Coptic Orthodox Liturgical Chant & Hymnody
The Ragheb Moftah Collection at the Library of Congress
Map Detail: L’Ancienne Thebaide (1738)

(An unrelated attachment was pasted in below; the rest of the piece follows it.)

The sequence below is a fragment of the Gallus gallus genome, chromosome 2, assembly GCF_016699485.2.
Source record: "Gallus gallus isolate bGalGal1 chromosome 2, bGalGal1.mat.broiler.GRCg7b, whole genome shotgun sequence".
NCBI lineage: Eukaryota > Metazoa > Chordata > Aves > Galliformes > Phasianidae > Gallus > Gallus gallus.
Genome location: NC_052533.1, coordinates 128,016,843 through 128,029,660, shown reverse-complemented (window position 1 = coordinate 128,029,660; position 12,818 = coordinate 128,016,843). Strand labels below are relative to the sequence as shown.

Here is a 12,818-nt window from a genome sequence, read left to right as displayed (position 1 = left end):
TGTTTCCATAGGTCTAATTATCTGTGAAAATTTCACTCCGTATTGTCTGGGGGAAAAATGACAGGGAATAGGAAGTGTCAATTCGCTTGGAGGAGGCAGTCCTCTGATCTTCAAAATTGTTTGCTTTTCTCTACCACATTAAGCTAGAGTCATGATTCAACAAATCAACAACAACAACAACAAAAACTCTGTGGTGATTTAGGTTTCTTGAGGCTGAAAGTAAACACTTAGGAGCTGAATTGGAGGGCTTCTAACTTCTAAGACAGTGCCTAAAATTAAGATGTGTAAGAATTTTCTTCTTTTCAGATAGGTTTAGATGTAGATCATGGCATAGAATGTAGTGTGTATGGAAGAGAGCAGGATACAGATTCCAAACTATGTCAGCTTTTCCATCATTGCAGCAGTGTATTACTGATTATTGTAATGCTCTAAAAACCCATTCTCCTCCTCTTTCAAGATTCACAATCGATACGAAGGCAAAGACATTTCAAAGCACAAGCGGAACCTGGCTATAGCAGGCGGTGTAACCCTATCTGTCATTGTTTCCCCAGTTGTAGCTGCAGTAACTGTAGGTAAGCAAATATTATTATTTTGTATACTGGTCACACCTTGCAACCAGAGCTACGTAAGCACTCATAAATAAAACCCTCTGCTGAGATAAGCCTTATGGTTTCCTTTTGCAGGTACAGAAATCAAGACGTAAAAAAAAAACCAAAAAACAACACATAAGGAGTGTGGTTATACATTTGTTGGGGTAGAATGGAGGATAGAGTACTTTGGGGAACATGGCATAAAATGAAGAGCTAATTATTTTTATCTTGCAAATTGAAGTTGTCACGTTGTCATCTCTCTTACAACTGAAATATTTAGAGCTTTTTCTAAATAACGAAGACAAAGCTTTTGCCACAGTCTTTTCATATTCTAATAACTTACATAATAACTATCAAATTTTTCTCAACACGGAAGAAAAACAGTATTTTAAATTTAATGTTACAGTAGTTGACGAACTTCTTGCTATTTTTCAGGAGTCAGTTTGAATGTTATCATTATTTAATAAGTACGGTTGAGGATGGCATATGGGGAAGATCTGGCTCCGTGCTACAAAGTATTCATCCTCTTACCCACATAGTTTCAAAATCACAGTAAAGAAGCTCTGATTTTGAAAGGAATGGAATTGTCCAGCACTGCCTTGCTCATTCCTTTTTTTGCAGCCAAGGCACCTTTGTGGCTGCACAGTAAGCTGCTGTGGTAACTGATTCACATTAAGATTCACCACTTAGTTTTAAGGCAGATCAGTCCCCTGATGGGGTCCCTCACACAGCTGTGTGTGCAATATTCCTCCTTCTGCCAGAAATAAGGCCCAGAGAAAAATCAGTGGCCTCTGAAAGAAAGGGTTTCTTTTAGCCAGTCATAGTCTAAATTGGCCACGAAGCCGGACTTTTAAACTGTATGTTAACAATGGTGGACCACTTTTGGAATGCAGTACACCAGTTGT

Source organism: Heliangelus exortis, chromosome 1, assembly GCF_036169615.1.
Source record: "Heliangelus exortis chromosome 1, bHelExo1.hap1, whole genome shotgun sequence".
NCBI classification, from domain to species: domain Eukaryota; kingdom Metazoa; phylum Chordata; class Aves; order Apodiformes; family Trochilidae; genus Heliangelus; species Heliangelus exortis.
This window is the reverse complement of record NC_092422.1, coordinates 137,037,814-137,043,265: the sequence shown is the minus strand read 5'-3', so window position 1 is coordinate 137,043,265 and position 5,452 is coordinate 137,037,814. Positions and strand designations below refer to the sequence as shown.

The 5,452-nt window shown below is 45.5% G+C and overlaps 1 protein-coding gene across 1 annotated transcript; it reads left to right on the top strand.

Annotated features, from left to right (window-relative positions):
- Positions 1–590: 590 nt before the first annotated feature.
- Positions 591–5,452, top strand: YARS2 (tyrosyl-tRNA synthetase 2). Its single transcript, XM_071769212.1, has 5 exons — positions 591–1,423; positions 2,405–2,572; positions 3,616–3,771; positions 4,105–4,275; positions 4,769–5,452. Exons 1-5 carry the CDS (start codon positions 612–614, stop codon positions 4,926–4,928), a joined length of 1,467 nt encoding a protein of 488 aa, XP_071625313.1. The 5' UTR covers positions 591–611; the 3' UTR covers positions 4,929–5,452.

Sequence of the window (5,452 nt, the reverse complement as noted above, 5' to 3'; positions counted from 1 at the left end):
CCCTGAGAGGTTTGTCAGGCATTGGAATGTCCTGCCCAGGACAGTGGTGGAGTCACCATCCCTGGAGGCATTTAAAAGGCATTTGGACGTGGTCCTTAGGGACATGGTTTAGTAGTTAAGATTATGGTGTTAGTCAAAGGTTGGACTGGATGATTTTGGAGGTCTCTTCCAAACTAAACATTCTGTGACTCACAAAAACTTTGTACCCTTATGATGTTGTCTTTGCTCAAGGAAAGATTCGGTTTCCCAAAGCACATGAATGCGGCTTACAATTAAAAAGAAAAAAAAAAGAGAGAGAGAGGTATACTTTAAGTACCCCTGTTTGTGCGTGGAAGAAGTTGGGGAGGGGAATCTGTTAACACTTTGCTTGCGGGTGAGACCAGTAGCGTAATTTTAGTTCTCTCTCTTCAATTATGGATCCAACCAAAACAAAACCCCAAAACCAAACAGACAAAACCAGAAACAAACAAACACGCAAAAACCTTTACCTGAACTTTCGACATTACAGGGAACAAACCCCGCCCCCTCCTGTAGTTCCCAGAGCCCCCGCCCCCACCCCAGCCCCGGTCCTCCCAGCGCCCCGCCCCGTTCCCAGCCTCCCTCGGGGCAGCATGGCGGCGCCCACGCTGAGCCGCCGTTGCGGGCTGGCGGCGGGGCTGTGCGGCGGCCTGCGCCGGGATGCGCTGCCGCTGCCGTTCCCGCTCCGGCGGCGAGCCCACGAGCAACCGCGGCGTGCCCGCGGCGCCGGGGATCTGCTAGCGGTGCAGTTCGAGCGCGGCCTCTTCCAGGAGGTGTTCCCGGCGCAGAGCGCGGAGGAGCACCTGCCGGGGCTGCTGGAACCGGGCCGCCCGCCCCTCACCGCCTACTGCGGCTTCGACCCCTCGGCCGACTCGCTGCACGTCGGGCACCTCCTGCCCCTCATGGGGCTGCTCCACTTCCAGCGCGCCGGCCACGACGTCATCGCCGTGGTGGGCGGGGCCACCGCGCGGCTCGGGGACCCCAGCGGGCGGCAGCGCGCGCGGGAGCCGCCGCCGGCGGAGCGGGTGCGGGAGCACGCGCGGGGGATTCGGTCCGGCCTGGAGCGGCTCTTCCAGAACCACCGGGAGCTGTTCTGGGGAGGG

St. Paul (ca. 228-ca. 341), born in Thebes, and St. Anthony (ca. 251-356), born in Coma in Lower Egypt, are credited with establishing Christian monasticism in Egypt, though other ascetics -- holy men and women -- had already lived isolated in the desert by the second century. Like the map of 1693, this map shows hundreds of sites of hermits and saints scattered in the desert, manifesting the richness of Christianity that extended throughout the country. This map honors Saints Paul and Anthony, in particular, and their biographies, in French, are at the left; fourteen numbered areas of the map are described on the right. Thebes, the birthplace of St. Paul, is at the bottom center of this map, in the area of the Upper Nile. Nicolas de Fer (1645-1720), the engraver of this map, was the Geographer to Louis XIV. He engraved over six hundred maps that were noted especially for the fine ornamentation of the plates. Given the life dates of Nicolas de Fer, this map must have been published posthumously. At the top left, the image of St. Paul has been cut away but that of St. Anthony is at the top right. The image of St. Anthony is signed “Guerard le Fils Fecit.” Possibly this was Nicolas Guérard, fils, a French eighteenth-century engraver and publisher. The Geography and Map Division does have another copy of this map with the image of St. Paul at the upper left but the map selected here has a more legible text. It is one of the earliest maps to depict Egypt as it currently looks.